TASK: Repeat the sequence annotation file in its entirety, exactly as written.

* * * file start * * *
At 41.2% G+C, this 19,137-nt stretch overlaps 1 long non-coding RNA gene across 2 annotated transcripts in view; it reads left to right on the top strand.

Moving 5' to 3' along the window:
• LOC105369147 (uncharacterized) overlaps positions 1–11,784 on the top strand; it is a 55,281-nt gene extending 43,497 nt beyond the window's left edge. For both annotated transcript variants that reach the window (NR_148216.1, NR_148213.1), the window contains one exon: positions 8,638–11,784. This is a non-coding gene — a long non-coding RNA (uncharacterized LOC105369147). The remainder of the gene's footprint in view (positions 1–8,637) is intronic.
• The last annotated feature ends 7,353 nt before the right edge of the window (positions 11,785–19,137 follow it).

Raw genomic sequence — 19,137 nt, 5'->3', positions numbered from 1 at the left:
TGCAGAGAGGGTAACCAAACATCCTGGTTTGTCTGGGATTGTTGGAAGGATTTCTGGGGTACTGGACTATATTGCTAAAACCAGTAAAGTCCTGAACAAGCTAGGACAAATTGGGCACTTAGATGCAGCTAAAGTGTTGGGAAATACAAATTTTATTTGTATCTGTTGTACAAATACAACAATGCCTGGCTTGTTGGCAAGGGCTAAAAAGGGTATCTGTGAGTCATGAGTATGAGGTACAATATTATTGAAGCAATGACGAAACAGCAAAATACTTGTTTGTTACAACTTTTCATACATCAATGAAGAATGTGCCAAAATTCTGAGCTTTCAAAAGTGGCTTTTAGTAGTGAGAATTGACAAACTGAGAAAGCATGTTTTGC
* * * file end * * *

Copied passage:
At 41.2% G+C, this 19,137-nt stretch overlaps 1 long non-coding RNA gene across 2 annotated transcripts in view; it reads left to right on the top strand.

Moving 5' to 3' along the window:
• LOC105369147 (uncharacterized) overlaps positions 1–11,784 on the top strand; it is a 55,281-nt gene extending 43,497 nt beyond the window's left edge. For both annotated transcript variants that reach the window (NR_148216.1, NR_148213.1), the window contains one exon: positions 8,638–11,784. This is a non-coding gene — a long non-coding RNA (uncharacterized LOC105369147). The remainder of the gene's footprint in view (positions 1–8,637) is intronic.
• The last annotated feature ends 7,353 nt before the right edge of the window (positions 11,785–19,137 follow it).

Raw genomic sequence — 19,137 nt, 5'->3', positions numbered from 1 at the left:
TGCAGAGAGGGTAACCAAACATCCTGGTTTGTCTGGGATTGTTGGAAGGATTTCTGGGGTACTGGACTATATTGCTAAAACCAGTAAAGTCCTGAACAAGCTAGGACAAATTGGGCACTTAGATGCAGCTAAAGTGTTGGGAAATACAAATTTTATTTGTATCTGTTGTACAAATACAACAATGCCTGGCTTGTTGGCAAGGGCTAAAAAGGGTATCTGTGAGTCATGAGTATGAGGTACAATATTATTGAAGCAATGACGAAACAGCAAAATACTTGTTTGTTACAACTTTTCATACATCAATGAAGAATGTGCCAAAATTCTGAGCTTTCAAAAGTGGCTTTTAGTAGTGAGAATTGACAAACTGAGAAAGCATGTTTTGC